The March of Time

The end of the year has brought a lot of the usual—visits with family and friends, trying to figure out New Year’s Eve plans, recovering from the busyness of Christmas (and pre-Christmas), and contemplating what might be in store as the year turns. This year, the end of the year has also involved the actual end of a life.

One of my parishioners passed away yesterday, after a very long, slow (occasionally excruciatingly slow) decline. Yesterday wasn’t the first time that I had been called to her deathbed. The other times, she rebounded. When I entered her room yesterday, filled with her family, everyone quiet, all listening to her labored breathing, it seemed quite clear that she would not rebound this time. And, in many ways, that was a blessing.

I greeted the family members one by one, all of them I remembered from when the woman’s husband died several years ago. We talked about what was happening. Then, I read a couple of psalms and we gathered around the bedside to pray, each of us laying a hand on the woman in the bed. During the next hour or so, we shared stories and comforted one another. We cried and we laughed.

It remains a wonder and a privilege to be invited and welcomed with family to a deathbed, though I must admit that it’s becoming a more difficult experience.

When I first became involved in ministry, in my twenties, I found end of life, and even death, oddly satisfying. It was an opportunity to be truly helpful, as I guided families and friends through the usually unfamiliar processes and language of grief. I remember the gratifying experience of spending time in a hospital or nursing home, praying and reading scripture as one person in the room was breathing their last breaths. Although what I do in such a circumstance is not rocket science, there is something to it that I know seems completely unfathomable to many.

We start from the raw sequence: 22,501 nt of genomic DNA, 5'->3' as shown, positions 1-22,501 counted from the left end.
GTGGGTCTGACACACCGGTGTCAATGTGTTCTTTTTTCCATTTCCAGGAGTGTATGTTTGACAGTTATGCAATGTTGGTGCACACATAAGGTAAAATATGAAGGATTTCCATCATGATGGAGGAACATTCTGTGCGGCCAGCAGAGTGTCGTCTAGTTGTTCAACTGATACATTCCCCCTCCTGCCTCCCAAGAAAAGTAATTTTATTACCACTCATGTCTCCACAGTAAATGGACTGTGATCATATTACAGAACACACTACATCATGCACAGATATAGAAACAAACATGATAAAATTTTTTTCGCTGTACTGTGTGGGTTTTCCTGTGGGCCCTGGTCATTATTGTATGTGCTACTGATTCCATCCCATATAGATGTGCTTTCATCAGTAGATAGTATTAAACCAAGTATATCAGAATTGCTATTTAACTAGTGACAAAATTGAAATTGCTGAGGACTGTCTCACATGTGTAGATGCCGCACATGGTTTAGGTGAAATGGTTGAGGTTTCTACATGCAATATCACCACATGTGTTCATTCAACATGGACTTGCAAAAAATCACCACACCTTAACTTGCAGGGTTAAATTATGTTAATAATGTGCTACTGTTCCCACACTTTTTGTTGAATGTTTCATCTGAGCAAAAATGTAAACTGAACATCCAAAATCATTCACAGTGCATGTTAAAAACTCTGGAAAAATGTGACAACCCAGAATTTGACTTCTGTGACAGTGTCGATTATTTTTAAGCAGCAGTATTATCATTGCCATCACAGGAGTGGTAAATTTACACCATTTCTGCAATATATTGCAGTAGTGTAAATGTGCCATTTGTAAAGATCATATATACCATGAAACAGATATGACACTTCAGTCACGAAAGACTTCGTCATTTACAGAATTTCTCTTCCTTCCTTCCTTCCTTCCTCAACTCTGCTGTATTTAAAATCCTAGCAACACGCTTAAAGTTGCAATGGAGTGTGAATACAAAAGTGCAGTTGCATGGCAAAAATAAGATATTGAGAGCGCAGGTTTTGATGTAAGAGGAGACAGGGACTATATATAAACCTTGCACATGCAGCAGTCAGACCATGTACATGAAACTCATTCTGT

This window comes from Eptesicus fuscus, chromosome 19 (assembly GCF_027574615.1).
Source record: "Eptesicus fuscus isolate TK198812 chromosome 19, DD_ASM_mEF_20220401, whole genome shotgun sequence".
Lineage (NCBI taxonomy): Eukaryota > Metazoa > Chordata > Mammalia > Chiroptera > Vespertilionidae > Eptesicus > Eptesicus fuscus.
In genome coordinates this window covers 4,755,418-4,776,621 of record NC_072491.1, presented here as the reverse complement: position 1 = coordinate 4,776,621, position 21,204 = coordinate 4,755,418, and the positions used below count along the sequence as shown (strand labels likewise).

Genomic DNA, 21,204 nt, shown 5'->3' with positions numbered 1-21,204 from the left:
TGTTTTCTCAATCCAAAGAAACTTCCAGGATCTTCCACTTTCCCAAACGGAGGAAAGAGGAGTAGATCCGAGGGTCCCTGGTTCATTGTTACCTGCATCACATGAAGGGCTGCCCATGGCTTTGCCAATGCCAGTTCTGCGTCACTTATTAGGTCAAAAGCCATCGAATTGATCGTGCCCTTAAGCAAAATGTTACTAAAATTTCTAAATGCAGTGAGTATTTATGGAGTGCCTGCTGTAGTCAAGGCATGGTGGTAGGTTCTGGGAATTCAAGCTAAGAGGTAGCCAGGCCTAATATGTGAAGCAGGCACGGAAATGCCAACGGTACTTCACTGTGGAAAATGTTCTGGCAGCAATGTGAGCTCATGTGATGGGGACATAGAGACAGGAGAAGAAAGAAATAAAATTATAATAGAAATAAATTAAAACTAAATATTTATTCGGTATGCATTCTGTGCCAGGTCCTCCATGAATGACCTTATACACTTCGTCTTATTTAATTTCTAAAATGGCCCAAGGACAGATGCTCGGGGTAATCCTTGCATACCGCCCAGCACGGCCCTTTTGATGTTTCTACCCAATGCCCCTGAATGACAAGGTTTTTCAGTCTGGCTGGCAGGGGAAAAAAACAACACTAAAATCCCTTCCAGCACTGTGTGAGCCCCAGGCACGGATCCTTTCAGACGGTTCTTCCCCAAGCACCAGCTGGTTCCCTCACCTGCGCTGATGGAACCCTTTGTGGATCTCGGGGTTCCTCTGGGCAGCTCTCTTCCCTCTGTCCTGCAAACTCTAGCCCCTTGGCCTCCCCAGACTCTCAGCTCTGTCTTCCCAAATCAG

As I get older myself, this whole business has become more fraught. While it remains an opportunity to be uniquely helpful, it has also become much more complicated—as my own mortality comes into clearer focus.

Yesterday, in the midst of the prayers and the stories, the tears and the laughter, I couldn’t escape wondering about my own mortality. Will my death be a long, drawn out affair or will it be short? Will it be expected or a surprise? Will family and friends surround me or will I be alone?

It’s not easy to contemplate one’s demise, but as I drove home from the nursing home yesterday, I became mindful, as I have in the past, that the days that one lives are significant—and that our days are made up of an awful lot of seemingly small, unimportant moments that feel like nothing. Yet, they are not nothing. While we talked yesterday of some of the regrets that the dying woman likely had, we also talked about the wonderful life she had lived, devoted to family, friends and faith. She hadn’t lived a perfect life, but she had lived the gift of life well. She lived with love, for her family and friends, and for the church.

As the new year dawns, and resolutions are considered, it might be a good idea to think not so much of the grand or essentially superficial resolution (yes, I would like to lose a few pounds), but to think of the small moments of life and to live them, most of them anyway, well—not perfectly, but thoughtfully. This coming year, that just might make all the difference.

About smaxreisert

I'm a United Church of Christ pastor serving the small, faithful Old South Congregational Church, United Church of Christ, in Hallowell, Maine. I was ordained in Massachusetts in 1995, moved to Maine in 1997 and have served the Hallowell church since 2005.
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